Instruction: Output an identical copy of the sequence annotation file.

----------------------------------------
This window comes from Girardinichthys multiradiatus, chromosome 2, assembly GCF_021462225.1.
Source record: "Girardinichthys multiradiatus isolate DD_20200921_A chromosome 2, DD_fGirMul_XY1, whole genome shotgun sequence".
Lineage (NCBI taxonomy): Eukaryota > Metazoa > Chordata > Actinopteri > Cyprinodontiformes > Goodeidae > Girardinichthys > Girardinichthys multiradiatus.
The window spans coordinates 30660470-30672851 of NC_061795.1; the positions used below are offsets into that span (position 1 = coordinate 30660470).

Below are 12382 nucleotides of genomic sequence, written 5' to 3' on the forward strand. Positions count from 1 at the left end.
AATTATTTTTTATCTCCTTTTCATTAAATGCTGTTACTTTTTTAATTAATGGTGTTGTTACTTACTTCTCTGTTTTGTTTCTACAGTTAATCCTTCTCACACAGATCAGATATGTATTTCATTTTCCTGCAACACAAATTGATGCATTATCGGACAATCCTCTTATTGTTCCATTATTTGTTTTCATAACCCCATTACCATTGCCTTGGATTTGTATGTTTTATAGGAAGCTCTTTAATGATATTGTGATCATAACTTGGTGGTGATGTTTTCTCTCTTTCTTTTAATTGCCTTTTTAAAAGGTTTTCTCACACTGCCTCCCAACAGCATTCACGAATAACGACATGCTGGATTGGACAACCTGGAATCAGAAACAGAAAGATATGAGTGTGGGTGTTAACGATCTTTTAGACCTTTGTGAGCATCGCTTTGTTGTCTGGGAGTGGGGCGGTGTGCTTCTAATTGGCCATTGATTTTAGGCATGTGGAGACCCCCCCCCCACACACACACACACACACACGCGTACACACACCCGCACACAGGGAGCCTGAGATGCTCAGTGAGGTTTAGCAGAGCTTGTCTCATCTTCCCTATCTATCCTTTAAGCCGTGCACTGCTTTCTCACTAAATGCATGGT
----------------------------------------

This window comes from Girardinichthys multiradiatus, chromosome 2, assembly GCF_021462225.1.
Source record: "Girardinichthys multiradiatus isolate DD_20200921_A chromosome 2, DD_fGirMul_XY1, whole genome shotgun sequence".
Lineage (NCBI taxonomy): Eukaryota > Metazoa > Chordata > Actinopteri > Cyprinodontiformes > Goodeidae > Girardinichthys > Girardinichthys multiradiatus.
The window spans coordinates 30660470-30672851 of NC_061795.1; the positions used below are offsets into that span (position 1 = coordinate 30660470).

Below are 12382 nucleotides of genomic sequence, written 5' to 3' on the forward strand. Positions count from 1 at the left end.
AATTATTTTTTATCTCCTTTTCATTAAATGCTGTTACTTTTTTAATTAATGGTGTTGTTACTTACTTCTCTGTTTTGTTTCTACAGTTAATCCTTCTCACACAGATCAGATATGTATTTCATTTTCCTGCAACACAAATTGATGCATTATCGGACAATCCTCTTATTGTTCCATTATTTGTTTTCATAACCCCATTACCATTGCCTTGGATTTGTATGTTTTATAGGAAGCTCTTTAATGATATTGTGATCATAACTTGGTGGTGATGTTTTCTCTCTTTCTTTTAATTGCCTTTTTAAAAGGTTTTCTCACACTGCCTCCCAACAGCATTCACGAATAACGACATGCTGGATTGGACAACCTGGAATCAGAAACAGAAAGATATGAGTGTGGGTGTTAACGATCTTTTAGACCTTTGTGAGCATCGCTTTGTTGTCTGGGAGTGGGGCGGTGTGCTTCTAATTGGCCATTGATTTTAGGCATGTGGAGACCCCCCCCCCACACACACACACACACACACGCGTACACACACCCGCACACAGGGAGCCTGAGATGCTCAGTGAGGTTTAGCAGAGCTTGTCTCATCTTCCCTATCTATCCTTTAAGCCGTGCACTGCTTTCTCACTAAATGCATGGT